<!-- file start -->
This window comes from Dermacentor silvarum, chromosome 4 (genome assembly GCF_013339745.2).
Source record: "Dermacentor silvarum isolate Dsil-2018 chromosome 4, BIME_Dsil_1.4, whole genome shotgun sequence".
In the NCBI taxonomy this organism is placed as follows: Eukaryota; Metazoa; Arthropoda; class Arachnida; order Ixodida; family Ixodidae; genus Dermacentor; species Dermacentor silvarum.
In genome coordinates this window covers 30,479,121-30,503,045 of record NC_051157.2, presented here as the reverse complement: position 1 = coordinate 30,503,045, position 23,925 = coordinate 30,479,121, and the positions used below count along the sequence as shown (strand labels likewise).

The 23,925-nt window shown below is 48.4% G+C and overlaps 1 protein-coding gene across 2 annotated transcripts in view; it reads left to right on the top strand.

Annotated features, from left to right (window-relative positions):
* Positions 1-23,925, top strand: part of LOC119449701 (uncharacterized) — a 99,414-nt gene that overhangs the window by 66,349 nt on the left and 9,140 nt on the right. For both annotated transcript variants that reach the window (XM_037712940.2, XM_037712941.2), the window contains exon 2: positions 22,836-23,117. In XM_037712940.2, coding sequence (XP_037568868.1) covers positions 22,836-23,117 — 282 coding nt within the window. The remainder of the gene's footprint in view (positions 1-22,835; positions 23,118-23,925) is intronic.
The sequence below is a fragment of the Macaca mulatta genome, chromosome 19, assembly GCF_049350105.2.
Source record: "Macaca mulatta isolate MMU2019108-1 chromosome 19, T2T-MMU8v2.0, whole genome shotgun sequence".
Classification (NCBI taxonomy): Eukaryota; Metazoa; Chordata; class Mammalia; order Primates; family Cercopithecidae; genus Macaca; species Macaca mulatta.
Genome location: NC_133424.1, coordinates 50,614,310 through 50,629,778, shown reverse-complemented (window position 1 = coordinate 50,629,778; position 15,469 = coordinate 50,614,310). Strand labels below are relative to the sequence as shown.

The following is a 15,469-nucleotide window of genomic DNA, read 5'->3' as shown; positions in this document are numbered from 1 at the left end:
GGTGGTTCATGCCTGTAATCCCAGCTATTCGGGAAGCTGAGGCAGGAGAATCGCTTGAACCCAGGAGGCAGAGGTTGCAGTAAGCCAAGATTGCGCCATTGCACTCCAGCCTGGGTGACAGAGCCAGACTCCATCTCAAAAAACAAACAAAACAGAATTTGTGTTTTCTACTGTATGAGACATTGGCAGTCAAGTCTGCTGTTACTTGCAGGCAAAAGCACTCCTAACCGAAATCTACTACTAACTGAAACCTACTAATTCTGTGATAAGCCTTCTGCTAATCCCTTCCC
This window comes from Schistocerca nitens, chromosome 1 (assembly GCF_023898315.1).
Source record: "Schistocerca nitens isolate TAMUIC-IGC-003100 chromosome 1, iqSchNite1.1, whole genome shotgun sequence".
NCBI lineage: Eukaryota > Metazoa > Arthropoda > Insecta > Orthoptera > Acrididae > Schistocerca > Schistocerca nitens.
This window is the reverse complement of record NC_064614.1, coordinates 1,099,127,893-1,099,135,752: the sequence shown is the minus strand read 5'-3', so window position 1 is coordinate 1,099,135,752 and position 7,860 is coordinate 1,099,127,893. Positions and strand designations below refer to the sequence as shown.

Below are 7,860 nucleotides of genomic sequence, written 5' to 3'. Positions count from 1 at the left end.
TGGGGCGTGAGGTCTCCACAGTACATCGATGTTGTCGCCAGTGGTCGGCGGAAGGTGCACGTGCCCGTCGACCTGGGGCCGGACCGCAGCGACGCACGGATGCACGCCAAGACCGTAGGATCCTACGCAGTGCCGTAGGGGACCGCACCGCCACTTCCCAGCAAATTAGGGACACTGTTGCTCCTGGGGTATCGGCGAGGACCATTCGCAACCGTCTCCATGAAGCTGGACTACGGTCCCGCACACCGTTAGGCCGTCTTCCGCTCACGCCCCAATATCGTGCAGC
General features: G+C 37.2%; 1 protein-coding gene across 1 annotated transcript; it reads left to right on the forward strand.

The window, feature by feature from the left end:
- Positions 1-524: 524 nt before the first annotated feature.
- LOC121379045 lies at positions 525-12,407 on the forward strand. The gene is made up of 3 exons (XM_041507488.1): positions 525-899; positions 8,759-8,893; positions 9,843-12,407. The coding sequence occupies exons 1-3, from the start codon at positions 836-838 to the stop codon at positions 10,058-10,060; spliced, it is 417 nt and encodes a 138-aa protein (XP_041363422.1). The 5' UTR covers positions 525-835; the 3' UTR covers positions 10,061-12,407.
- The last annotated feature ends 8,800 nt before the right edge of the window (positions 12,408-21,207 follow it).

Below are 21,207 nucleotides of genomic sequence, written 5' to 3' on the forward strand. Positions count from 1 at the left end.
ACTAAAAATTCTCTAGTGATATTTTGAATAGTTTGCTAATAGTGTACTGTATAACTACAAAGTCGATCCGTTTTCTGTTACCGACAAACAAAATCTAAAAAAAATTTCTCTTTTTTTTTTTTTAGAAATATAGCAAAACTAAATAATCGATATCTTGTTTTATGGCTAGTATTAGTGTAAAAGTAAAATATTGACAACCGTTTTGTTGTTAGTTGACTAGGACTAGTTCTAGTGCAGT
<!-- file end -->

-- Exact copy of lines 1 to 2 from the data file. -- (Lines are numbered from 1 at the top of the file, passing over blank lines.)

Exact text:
This window comes from Dermacentor silvarum, chromosome 4 (genome assembly GCF_013339745.2).
Source record: "Dermacentor silvarum isolate Dsil-2018 chromosome 4, BIME_Dsil_1.4, whole genome shotgun sequence".